I’ve returned from Barcelona to piles of mail, oodles of laundry and a yard full of toys left out in the rain. Ted’s piano books are by the front door, unpracticed since last Tuesday’s lesson, and Gus’s night-write journal is still opened to the page he wrote the eve of my departure. My bedroom comforter is stained, and my beautiful African basket is mildewed from a pot of coffee spilled in it last Sunday. The patio flowers are shriveled from the Midwest heat, and the basement is full of granola bar wrappers.
But I don’t care.
This stuff isn’t bothering me like it normally would because I feel so
My meals In Spain consisted mostly of jamón serrano, bread and cheese and (depending on the hour) were accompanied by coffee doused with milk and sugar, cava or red wine– and they were often followed by a cigarette. No matter the carcinogens and skimped greens and water, it was the unhurried pace and the deep mealtime conversations that nourished me. It was talking about ideas that we were passionate about, making connections that only distance allows, and really, really listening. I’m nourished because I felt so heard.
The love I felt wasn’t the familiar kind of home and family. (I didn’t kiss anyone good-bye before school. I didn’t do tuck-ins. I slept alone.) The love I felt was the sweet love of real and active friendship. We created it when we asked each other with genuine concern how we slept and how we woke. We expressed it with the tenderness in which we prepared for each other café con leches and late night snacks. We demonstrated it when we repeated what we’d heard each other say in subsequent conversations, coming back again and again to the themes we each valued most.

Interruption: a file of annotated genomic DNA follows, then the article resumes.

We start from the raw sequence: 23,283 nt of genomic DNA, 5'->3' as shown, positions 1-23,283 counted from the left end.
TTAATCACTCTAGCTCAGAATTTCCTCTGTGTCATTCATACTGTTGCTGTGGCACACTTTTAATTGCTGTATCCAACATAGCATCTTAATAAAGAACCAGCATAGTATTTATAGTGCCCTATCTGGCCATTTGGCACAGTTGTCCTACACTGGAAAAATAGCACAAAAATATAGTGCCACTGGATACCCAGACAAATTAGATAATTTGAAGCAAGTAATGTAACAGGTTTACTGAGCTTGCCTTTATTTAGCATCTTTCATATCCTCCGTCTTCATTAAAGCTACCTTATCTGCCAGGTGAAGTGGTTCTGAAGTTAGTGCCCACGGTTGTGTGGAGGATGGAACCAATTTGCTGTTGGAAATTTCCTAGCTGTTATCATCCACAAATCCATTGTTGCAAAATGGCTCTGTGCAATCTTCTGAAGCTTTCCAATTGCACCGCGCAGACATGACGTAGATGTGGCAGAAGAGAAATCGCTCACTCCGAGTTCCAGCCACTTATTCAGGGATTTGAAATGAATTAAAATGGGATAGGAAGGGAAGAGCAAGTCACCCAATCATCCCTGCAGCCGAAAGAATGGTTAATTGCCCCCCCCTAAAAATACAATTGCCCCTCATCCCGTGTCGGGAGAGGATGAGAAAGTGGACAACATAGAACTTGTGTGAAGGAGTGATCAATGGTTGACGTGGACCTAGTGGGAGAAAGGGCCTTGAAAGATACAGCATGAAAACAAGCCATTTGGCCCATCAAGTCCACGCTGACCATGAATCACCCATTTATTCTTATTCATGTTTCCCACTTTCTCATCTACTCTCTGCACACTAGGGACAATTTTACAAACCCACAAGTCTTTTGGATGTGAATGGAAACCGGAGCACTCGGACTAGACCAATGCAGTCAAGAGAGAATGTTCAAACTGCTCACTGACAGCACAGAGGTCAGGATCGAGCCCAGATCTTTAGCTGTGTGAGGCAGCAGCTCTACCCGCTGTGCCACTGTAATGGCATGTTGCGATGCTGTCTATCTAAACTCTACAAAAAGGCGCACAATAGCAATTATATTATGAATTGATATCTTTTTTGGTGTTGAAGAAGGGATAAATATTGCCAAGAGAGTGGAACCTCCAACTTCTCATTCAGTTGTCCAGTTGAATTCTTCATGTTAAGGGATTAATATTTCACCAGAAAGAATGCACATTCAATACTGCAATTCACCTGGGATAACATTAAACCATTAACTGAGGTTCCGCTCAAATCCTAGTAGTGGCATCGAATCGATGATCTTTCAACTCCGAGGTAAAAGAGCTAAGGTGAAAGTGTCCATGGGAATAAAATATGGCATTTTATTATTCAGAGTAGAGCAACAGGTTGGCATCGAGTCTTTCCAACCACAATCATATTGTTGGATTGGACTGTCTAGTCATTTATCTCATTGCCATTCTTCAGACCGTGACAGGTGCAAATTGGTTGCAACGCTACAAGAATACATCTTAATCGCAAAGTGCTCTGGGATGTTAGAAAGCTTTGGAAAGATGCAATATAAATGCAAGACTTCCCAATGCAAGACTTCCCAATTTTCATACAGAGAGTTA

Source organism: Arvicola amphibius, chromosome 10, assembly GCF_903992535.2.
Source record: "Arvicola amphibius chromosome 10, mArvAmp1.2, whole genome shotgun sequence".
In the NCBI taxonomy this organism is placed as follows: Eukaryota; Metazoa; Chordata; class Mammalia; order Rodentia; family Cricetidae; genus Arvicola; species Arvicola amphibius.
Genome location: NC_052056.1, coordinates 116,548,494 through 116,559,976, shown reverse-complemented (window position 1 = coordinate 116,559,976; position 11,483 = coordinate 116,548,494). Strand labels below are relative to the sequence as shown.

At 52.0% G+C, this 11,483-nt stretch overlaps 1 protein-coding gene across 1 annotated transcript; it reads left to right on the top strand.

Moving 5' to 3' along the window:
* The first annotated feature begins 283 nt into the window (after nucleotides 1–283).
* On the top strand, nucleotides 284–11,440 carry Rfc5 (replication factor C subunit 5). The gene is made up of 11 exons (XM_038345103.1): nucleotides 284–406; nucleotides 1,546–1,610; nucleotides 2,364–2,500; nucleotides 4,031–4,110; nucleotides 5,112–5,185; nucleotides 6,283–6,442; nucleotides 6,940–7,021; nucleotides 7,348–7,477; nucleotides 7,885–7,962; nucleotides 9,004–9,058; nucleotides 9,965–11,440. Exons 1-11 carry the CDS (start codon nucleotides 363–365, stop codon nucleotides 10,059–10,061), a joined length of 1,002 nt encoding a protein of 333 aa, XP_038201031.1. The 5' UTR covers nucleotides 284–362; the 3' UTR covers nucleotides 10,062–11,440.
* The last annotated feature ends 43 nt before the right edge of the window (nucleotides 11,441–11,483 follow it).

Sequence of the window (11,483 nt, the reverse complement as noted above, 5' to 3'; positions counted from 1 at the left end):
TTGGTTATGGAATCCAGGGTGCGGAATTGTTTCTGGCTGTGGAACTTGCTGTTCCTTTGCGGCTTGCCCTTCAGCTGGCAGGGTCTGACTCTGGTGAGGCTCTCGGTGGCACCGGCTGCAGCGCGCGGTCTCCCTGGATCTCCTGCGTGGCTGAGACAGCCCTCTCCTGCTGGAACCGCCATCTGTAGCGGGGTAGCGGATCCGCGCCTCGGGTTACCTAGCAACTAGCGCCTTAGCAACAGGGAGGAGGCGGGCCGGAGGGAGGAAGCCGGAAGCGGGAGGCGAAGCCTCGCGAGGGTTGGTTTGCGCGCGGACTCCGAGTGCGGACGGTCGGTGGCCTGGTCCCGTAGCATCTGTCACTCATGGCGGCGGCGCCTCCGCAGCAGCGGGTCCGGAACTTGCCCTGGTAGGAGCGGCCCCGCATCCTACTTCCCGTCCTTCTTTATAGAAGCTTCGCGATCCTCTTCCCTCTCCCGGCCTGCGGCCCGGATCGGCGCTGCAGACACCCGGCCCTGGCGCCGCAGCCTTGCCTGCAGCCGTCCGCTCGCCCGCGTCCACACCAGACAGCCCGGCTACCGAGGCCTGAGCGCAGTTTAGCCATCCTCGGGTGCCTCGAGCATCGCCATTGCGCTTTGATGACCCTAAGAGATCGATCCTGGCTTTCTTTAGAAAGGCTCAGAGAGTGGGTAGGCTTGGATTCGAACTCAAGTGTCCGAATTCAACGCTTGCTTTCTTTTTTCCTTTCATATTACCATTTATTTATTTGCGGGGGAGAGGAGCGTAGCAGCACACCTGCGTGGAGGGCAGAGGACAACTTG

I feel rested despite walking great distances and sleeping very little. Rest came in the form of letting go of the part of my voice that is so accustomed to directing, reminding, urging, threatening and scolding. Instead, I used my voice only to create connection, to praise, to encourage and to empathize. Rest also included being released from a chopped up schedule and incessant to-do list. In their absence time was allowed to lengthen. It stretched and softened between long walks throughout the city and leisurely breaks in her parks, plazas and cafés…
I realized this morning, waking in a house full of energetic boys, just how different I feel. Before I returned I had thought that once I was back in my suburban home I’d be snapped right back into reality, but I can still feel the warmth from the hug that was my time away. I feel transformed, like I went on an organized spiritual retreat. I’m not naive enough to believe that the after effects will last, but I’m hopeful that having a week to practice giving and receiving love without the strains of daily life (and the habits that come with 13 years of marriage) will make doing so easier now that I’m back to caring full-time for my family. I’m hoping that a week of both listening deeply and telling my truth will make not doing so not an option. I’m hoping that a week of following the example of the those who created la siesta will help me to continue to make rest and conversation over food and drink an integral part of my daily existence.
Gracias Barcelona y gracias Candace.